Fridays are for readers: The Odyssey

Summer has come and is about to go away, but even on holidays books have accompanied our adventures and enriched part of our days.

So now we are back with this weekly post, and what book could better represent our wanderings if not The Odyssey? Ok, it might sound a bit boastful and pretentious, but this is not our intent. We don’t want to take you back to your school days, teaching you the classics and maybe even give you a test and a mark.

Everyone knows it’s the story of a journey. Of Odysseus coming back home after 20 years of wars and travels. This is what struck us the most of this book. The wanderings and adventures of a modern hero struggling to go back home and the feeling of relief and supreme joy once arrived and defeated the Proci.

Life is a journey. It brings along struggles and challenges, gleeful moments and good times. You never know what will happen tomorrow, whether you will be a step closer to your objectives, to your home, or maybe a step further away. No matter where you are, what you are doing, where you are from and where you are going. You have to live your life fully, cherishing the good and proudly facing the bad. Homer tells us not only the story of a hero, but of a modern one, with his doubts, fears and sorrows, hopes and desires, the story of a human being.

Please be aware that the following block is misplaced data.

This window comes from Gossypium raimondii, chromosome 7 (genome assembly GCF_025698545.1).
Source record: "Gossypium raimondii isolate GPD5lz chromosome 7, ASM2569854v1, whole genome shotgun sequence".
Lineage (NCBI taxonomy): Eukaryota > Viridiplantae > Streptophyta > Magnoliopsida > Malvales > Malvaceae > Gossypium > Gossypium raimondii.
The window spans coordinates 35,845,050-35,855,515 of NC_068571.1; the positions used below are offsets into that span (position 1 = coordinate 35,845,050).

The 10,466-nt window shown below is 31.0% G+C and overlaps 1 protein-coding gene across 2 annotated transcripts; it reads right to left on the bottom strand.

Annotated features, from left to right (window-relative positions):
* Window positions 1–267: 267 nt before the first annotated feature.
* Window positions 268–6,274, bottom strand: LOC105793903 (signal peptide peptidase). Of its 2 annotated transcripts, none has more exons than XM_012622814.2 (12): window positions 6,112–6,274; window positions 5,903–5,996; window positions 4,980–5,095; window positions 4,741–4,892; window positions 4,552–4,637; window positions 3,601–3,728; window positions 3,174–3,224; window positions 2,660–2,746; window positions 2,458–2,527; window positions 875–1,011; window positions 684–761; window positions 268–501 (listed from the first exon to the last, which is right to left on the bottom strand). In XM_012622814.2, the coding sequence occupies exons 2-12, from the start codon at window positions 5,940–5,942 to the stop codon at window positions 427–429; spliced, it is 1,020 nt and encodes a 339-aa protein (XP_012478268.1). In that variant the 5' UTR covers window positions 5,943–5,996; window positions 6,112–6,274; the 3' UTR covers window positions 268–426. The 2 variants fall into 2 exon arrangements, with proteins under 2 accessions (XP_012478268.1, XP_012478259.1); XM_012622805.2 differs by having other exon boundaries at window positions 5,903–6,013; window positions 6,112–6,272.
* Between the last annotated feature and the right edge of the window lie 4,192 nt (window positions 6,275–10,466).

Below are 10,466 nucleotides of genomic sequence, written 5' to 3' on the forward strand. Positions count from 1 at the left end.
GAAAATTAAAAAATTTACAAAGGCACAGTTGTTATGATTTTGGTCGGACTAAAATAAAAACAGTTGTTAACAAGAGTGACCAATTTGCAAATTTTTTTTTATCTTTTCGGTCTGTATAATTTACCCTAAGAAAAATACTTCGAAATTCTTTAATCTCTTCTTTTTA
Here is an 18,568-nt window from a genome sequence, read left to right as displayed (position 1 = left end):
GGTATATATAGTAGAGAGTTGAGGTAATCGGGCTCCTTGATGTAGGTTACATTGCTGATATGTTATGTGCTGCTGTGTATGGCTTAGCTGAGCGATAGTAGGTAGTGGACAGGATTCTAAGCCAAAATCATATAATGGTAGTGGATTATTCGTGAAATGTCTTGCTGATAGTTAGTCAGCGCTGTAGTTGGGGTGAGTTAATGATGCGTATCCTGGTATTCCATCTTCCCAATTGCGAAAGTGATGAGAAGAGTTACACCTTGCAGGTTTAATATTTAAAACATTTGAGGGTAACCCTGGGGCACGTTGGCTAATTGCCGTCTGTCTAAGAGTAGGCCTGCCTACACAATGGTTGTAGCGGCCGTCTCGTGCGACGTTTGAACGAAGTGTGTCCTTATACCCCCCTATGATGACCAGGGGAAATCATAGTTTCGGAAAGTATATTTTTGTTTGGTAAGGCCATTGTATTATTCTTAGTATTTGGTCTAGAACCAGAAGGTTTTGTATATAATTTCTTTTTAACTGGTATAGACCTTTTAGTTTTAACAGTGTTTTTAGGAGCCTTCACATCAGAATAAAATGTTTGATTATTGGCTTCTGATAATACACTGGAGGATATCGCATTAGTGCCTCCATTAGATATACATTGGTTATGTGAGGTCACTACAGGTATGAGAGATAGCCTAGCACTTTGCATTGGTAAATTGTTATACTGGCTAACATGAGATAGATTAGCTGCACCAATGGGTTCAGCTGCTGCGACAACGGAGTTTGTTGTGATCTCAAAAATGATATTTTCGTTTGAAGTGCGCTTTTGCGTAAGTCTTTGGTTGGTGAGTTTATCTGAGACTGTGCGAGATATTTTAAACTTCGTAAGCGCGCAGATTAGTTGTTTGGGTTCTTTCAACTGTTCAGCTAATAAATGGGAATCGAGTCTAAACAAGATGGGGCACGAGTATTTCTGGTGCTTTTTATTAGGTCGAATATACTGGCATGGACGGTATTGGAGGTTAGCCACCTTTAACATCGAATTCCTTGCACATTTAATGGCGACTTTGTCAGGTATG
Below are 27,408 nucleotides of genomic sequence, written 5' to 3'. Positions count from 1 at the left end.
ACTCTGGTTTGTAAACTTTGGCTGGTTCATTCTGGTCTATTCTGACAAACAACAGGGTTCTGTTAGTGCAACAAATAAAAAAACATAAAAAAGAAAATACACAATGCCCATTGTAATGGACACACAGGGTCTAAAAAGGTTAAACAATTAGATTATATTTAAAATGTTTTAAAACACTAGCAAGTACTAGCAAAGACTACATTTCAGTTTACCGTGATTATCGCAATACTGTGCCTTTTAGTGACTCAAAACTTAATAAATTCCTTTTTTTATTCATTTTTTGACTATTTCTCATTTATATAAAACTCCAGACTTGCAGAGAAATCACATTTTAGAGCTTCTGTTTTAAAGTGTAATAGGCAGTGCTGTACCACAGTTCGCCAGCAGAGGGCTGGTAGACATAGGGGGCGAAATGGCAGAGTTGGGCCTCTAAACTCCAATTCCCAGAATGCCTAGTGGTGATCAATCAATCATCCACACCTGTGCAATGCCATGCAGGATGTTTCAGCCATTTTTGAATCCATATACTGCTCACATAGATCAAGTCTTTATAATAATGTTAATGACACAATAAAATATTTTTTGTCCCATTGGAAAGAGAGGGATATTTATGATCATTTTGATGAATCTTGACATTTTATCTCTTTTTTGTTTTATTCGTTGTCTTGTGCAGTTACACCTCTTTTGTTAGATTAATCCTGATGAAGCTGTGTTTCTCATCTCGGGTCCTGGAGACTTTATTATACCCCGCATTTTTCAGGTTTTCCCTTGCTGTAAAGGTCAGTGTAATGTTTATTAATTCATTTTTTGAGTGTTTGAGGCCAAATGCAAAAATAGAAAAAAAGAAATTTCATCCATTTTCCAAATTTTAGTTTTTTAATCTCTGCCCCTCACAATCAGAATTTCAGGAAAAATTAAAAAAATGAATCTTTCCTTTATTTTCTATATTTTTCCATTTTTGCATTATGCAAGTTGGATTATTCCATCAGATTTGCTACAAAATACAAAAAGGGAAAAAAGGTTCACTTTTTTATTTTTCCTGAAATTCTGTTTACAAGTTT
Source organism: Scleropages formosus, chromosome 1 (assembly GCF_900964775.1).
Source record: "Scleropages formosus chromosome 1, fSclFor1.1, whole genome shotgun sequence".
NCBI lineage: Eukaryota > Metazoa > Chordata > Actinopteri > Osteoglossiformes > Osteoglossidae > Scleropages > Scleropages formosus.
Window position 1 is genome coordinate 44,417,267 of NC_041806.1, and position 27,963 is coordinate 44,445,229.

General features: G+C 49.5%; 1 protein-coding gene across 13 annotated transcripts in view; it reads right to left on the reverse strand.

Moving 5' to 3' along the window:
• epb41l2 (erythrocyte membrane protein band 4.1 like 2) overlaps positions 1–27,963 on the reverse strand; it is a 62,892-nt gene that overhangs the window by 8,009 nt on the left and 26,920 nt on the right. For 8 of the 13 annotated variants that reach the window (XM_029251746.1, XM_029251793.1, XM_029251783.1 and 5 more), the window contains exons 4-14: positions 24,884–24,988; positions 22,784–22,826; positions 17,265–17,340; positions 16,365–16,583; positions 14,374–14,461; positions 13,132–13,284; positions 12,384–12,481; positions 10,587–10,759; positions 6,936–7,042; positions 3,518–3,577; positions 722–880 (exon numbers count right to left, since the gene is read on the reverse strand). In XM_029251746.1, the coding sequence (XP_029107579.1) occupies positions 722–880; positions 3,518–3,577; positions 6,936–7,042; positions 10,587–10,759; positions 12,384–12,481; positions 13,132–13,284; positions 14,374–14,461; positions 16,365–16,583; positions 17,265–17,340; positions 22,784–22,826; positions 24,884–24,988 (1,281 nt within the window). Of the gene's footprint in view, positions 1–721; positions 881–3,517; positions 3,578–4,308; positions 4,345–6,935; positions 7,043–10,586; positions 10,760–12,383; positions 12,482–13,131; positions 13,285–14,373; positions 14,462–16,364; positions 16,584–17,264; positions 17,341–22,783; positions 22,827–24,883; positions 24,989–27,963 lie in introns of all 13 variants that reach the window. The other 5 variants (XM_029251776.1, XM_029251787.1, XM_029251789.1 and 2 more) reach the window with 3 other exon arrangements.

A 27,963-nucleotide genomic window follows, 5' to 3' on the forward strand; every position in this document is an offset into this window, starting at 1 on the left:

(Odysseus:) ‘[…] what I want and all my days I pine for is to go back to my house and see my day of homecoming. And if some god batters me far out on the wine-blue water, I will endure it, keeping a stubborn spirit inside me, for already I have suffered much and done much hard work on the waves and in the fighting. So let this adventure follow.’ (5.219-224)

(Odysseus:) ‘Of all creatures that breathe and walk on the earth there is nothing more helpless than a man is, of all that the earth fosters; for he thinks that he will never suffer misfortune in future days, while the gods grant him courage, and his knees have spring in them. But when the blessed gods bring sad days upon him, against his will he must suffer it with enduring spirit. For the mind in men upon earth goes according to the fortunes the Father of Gods and Men, day by day, bestows upon them.’ (18.130-137)

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